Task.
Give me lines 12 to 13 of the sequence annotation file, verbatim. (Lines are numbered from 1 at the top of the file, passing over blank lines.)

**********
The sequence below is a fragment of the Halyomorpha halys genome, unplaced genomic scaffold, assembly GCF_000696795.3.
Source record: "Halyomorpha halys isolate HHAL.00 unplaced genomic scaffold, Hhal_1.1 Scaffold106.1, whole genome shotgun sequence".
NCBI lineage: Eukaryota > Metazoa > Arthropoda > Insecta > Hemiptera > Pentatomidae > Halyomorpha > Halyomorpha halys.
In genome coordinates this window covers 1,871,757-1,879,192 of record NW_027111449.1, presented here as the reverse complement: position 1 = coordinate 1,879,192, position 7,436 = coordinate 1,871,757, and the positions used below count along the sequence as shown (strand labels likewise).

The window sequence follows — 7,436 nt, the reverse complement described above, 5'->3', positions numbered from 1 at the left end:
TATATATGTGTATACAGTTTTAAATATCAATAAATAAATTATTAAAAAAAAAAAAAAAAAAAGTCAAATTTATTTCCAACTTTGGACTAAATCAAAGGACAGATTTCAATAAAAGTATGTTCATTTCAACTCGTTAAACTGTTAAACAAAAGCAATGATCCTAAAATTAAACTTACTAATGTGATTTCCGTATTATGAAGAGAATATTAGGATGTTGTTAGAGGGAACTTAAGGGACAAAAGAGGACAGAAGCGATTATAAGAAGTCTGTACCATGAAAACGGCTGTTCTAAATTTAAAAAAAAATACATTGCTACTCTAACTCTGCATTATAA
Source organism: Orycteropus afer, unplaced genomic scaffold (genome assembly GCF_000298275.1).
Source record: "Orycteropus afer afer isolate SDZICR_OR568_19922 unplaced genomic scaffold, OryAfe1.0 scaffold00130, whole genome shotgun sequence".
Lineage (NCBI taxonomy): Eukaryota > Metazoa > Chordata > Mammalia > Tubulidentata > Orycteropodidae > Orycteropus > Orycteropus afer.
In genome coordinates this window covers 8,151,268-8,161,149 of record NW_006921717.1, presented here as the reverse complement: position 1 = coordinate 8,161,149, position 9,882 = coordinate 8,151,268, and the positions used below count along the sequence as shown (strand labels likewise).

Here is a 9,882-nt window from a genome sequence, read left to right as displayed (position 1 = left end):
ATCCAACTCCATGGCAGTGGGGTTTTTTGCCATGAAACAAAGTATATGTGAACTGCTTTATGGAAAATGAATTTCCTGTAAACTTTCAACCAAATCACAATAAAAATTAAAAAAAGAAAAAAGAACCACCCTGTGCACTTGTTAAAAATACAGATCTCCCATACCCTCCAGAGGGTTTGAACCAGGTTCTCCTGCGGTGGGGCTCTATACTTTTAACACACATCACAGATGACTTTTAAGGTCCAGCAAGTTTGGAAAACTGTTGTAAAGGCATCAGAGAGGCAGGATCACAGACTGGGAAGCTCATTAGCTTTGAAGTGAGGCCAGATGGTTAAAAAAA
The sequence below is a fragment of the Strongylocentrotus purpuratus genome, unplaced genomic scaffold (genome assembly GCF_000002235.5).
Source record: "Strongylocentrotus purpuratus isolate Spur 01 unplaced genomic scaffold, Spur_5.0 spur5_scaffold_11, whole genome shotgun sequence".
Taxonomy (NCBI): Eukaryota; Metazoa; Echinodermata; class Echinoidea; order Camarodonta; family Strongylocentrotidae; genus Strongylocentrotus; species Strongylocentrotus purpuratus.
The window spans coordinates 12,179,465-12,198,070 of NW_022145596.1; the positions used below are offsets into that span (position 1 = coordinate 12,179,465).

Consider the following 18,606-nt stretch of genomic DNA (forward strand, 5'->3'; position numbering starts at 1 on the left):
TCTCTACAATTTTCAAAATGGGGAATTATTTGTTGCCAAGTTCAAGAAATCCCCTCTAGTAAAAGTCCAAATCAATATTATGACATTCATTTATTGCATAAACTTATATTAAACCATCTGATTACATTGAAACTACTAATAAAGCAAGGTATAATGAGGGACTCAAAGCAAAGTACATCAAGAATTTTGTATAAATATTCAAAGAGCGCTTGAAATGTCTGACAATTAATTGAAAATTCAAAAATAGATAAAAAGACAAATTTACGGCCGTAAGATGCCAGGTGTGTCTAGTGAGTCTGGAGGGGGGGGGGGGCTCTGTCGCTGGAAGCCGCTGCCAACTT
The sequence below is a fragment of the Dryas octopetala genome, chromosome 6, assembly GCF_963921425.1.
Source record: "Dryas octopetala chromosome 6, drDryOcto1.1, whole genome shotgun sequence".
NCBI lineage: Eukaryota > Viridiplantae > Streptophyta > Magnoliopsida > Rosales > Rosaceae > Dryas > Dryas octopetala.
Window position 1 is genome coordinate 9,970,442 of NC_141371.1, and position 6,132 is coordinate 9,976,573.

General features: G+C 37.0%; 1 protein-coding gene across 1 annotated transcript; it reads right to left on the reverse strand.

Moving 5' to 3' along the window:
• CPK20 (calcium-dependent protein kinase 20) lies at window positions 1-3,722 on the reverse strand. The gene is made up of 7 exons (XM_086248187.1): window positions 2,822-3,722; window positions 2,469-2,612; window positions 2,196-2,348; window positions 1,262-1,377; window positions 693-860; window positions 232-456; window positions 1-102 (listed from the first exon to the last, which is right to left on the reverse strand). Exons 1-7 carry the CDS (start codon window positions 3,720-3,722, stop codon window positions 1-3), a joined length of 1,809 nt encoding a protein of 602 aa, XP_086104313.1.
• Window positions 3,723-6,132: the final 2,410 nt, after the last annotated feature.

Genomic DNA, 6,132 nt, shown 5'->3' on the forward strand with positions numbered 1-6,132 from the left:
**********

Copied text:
ATCCAACTCCATGGCAGTGGGGTTTTTTGCCATGAAACAAAGTATATGTGAACTGCTTTATGGAAAATGAATTTCCTGTAAACTTTCAACCAAATCACAATAAAAATTAAAAAAAGAAAAAAGAACCACCCTGTGCACTTGTTAAAAATACAGATCTCCCATACCCTCCAGAGGGTTTGAACCAGGTTCTCCTGCGGTGGGGCTCTATACTTTTAACACACATCACAGATGACTTTTAAGGTCCAGCAAGTTTGGAAAACTGTTGTAAAGGCATCAGAGAGGCAGGATCACAGACTGGGAAGCTCATTAGCTTTGAAGTGAGGCCAGATGGTTAAAAAAA
The sequence below is a fragment of the Strongylocentrotus purpuratus genome, unplaced genomic scaffold (genome assembly GCF_000002235.5).